Leaders from unions previously associated with the government or with the left agree that neither the government nor the FDR-FMLN (the opposition coalition) represents them. They favor a multilateral dialogue that would include all organized sectors of the population.
The unions' conviction that "dialogue" is the only way out of the national crisis is now shared by the largest official peasant organization (the UCS) and by increasing numbers of professionals, technocrats, bureaucrats, merchants and other business people.
In November a group of middle-echelon army officers demanded that the local press print their communiqu,e urging peace talks. Even one high- level officer told me recently that he, too, favored talks "to find out what the guerrillas really want." Indeed, on those rare occasions one hears Salvadoran voices unconstrained by fear of reprisals, what comes through clearly is the wish for "dialogue."
Since last summer the Salvadoran church has been ever more publicly and insistently calling for talks. The military's debacle, the government's paralysis and the public's disquiet create a fertile field for Pope John II's visit next Sunday. The thrust of the pope's message will surely be dialogue and reconciliation.
For Salvadorans the pope is not merely the highest authority of the Catholic church. He is literally "God's Deputy"--God's voice. Especially in the present circumstances, his message could have a powerful impact. It will be ignored at their peril by the Salvadoran right or left.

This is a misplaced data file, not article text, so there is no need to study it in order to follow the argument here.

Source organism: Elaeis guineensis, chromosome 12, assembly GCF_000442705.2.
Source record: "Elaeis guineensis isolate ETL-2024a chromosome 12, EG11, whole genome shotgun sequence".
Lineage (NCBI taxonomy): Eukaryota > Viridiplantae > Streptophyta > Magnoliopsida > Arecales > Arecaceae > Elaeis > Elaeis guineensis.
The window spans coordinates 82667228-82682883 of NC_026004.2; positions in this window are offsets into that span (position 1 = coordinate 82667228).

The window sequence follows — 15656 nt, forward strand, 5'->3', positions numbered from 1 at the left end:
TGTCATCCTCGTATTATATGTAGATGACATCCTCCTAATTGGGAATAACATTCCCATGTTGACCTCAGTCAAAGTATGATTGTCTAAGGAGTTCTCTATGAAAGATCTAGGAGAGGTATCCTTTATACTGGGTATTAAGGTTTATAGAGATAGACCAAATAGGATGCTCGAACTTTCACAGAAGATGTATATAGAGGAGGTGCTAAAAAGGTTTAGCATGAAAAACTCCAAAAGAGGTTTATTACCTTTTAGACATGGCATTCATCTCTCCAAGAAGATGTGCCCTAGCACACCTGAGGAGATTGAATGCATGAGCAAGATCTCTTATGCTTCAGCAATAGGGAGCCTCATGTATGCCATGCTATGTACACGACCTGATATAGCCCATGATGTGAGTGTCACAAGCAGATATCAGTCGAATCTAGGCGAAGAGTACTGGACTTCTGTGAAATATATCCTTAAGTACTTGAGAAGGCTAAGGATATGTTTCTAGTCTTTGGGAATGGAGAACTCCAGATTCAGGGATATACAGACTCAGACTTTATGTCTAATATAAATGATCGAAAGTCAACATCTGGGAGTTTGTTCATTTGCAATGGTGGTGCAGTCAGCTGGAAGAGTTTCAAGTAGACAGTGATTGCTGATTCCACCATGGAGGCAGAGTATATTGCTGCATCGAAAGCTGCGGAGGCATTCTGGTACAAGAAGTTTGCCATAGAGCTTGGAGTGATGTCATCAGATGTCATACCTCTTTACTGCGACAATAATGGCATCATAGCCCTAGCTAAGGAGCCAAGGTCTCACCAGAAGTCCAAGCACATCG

Moderate Salvadoran political leaders told me that the pope's visit could give them an opportunity further to weaken D'Aubuisson and to open the way to dialogue. The dialogue they have in mind in no sense amounts to the "abandoning" of the Salvadoran government with which it is often equated by administration spokesmen.
Increasingly, the greatest obstacle to dialogue is not in El Salvador but in Washington. The shifting signals here indicate the intensity of the struggle within the administration on Central American policy. For the time being, the ideologues have warded off the efforts of moderates to explore a political solution.